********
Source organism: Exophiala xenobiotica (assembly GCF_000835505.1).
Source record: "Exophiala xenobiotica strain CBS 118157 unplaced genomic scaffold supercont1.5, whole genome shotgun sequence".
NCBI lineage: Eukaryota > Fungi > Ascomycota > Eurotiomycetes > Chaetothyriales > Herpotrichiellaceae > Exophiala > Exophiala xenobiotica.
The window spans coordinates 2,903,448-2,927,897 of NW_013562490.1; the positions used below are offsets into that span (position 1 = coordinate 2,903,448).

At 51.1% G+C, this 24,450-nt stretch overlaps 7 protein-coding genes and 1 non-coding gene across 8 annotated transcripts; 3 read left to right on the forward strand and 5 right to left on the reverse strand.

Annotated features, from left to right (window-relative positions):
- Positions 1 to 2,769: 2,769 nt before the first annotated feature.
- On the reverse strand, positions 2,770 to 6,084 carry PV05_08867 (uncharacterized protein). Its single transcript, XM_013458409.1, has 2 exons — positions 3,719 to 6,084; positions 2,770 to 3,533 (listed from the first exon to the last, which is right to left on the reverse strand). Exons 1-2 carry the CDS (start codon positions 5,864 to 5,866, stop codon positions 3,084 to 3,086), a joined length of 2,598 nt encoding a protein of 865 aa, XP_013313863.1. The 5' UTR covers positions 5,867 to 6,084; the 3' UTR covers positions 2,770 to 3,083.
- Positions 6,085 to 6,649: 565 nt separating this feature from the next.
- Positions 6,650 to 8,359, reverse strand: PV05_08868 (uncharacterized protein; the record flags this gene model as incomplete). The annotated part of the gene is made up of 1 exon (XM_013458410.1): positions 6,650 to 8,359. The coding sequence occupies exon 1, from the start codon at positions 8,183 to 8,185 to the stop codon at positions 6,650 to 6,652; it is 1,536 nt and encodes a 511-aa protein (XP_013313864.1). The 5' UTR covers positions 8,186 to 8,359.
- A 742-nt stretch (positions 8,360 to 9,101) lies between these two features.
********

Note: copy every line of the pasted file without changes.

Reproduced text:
Source organism: Exophiala xenobiotica (assembly GCF_000835505.1).
Source record: "Exophiala xenobiotica strain CBS 118157 unplaced genomic scaffold supercont1.5, whole genome shotgun sequence".
NCBI lineage: Eukaryota > Fungi > Ascomycota > Eurotiomycetes > Chaetothyriales > Herpotrichiellaceae > Exophiala > Exophiala xenobiotica.
The window spans coordinates 2,903,448-2,927,897 of NW_013562490.1; the positions used below are offsets into that span (position 1 = coordinate 2,903,448).

At 51.1% G+C, this 24,450-nt stretch overlaps 7 protein-coding genes and 1 non-coding gene across 8 annotated transcripts; 3 read left to right on the forward strand and 5 right to left on the reverse strand.

Annotated features, from left to right (window-relative positions):
- Positions 1 to 2,769: 2,769 nt before the first annotated feature.
- On the reverse strand, positions 2,770 to 6,084 carry PV05_08867 (uncharacterized protein). Its single transcript, XM_013458409.1, has 2 exons — positions 3,719 to 6,084; positions 2,770 to 3,533 (listed from the first exon to the last, which is right to left on the reverse strand). Exons 1-2 carry the CDS (start codon positions 5,864 to 5,866, stop codon positions 3,084 to 3,086), a joined length of 2,598 nt encoding a protein of 865 aa, XP_013313863.1. The 5' UTR covers positions 5,867 to 6,084; the 3' UTR covers positions 2,770 to 3,083.
- Positions 6,085 to 6,649: 565 nt separating this feature from the next.
- Positions 6,650 to 8,359, reverse strand: PV05_08868 (uncharacterized protein; the record flags this gene model as incomplete). The annotated part of the gene is made up of 1 exon (XM_013458410.1): positions 6,650 to 8,359. The coding sequence occupies exon 1, from the start codon at positions 8,183 to 8,185 to the stop codon at positions 6,650 to 6,652; it is 1,536 nt and encodes a 511-aa protein (XP_013313864.1). The 5' UTR covers positions 8,186 to 8,359.
- A 742-nt stretch (positions 8,360 to 9,101) lies between these two features.